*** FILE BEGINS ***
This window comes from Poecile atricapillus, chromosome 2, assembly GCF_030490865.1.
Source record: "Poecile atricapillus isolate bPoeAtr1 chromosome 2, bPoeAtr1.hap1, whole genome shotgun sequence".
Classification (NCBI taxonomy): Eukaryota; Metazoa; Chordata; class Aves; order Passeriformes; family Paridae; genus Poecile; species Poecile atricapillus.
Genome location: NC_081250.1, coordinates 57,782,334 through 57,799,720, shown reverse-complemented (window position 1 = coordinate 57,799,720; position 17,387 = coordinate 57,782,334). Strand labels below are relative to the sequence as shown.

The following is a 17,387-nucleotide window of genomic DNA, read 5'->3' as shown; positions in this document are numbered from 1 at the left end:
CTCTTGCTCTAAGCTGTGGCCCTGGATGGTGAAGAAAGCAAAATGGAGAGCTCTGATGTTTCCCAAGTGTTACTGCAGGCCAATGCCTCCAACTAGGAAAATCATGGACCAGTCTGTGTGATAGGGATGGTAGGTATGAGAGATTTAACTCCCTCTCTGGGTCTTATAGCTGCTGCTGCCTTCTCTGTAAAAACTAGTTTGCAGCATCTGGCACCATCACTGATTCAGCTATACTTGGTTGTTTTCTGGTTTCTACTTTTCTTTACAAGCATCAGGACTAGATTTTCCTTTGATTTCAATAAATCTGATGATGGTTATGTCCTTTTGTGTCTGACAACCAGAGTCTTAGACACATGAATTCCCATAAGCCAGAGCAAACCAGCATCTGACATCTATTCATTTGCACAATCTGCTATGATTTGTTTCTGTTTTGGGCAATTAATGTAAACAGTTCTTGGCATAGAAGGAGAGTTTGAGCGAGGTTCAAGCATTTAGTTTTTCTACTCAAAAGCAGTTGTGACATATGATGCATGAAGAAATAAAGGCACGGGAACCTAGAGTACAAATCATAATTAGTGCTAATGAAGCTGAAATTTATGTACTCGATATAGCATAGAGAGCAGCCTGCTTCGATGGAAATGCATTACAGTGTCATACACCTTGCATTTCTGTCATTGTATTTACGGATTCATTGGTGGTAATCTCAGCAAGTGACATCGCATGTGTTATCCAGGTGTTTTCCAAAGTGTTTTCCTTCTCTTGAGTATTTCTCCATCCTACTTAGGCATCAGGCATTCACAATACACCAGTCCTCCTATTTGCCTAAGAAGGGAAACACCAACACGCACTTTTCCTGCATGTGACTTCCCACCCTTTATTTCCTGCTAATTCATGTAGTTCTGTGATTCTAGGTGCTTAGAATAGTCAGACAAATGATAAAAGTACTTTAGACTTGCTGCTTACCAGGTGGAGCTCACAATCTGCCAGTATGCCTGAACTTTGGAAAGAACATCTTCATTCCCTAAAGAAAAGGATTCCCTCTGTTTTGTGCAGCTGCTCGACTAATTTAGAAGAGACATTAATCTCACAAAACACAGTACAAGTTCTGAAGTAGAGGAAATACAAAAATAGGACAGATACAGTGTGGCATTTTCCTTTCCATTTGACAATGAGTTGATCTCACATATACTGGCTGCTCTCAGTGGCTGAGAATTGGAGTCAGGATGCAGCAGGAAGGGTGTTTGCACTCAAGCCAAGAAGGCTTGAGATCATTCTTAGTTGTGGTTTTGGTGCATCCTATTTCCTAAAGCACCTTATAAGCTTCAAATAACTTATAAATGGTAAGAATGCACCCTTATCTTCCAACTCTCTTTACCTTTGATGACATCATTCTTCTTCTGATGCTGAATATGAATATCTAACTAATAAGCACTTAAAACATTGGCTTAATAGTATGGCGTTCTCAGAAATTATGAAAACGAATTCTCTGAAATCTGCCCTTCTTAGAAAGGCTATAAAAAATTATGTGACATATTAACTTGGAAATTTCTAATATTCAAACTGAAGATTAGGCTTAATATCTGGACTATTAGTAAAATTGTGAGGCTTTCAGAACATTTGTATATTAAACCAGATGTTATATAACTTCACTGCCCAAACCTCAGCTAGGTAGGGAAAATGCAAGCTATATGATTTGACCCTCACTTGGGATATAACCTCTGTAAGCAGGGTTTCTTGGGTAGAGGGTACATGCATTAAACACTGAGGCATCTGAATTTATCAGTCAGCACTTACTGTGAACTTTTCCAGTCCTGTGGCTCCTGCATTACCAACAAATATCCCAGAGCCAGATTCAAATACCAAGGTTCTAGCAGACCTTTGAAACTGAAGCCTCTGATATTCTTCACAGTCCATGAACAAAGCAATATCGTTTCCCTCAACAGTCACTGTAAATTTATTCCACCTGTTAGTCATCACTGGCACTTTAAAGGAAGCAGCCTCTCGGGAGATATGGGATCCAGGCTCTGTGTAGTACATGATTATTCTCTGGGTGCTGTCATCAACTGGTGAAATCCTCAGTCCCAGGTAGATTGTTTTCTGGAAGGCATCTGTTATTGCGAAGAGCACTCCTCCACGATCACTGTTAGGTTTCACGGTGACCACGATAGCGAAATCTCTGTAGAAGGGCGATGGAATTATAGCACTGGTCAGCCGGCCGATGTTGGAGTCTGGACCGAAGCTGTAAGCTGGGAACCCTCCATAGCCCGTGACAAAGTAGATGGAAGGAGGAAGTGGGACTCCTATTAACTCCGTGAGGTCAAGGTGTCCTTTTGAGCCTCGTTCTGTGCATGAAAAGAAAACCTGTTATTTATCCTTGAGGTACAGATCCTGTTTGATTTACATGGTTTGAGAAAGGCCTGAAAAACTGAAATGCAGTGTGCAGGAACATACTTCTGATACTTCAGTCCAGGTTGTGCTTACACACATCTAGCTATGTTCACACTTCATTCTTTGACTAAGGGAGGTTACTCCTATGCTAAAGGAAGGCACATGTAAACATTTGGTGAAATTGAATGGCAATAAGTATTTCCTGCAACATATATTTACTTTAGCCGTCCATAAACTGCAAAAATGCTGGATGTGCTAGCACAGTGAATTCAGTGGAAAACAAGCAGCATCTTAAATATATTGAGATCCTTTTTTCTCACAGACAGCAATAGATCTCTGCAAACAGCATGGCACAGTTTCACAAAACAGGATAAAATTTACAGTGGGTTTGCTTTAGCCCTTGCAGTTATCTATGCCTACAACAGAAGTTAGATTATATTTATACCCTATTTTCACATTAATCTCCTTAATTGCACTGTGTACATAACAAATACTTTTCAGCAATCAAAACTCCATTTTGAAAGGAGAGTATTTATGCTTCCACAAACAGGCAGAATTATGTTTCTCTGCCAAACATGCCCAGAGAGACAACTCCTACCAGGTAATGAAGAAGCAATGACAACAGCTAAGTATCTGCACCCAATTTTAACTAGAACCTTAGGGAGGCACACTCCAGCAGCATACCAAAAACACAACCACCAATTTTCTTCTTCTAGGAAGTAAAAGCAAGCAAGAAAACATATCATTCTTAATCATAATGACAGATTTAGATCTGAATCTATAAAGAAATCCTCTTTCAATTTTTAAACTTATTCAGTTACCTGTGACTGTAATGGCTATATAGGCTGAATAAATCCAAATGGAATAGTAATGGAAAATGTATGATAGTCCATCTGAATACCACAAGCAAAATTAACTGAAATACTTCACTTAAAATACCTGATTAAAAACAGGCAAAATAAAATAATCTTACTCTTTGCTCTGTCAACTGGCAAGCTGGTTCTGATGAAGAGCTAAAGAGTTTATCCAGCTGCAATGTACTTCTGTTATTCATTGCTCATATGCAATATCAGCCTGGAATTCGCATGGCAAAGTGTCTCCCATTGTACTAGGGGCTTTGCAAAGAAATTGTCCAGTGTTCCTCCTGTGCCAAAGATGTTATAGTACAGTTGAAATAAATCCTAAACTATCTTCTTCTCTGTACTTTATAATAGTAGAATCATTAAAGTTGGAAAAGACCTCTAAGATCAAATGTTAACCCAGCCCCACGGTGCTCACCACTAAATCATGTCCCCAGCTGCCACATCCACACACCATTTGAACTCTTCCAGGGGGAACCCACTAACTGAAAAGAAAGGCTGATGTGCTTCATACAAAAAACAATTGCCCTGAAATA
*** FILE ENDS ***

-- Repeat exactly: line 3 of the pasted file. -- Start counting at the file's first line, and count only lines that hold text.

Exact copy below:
Classification (NCBI taxonomy): Eukaryota; Metazoa; Chordata; class Aves; order Passeriformes; family Paridae; genus Poecile; species Poecile atricapillus.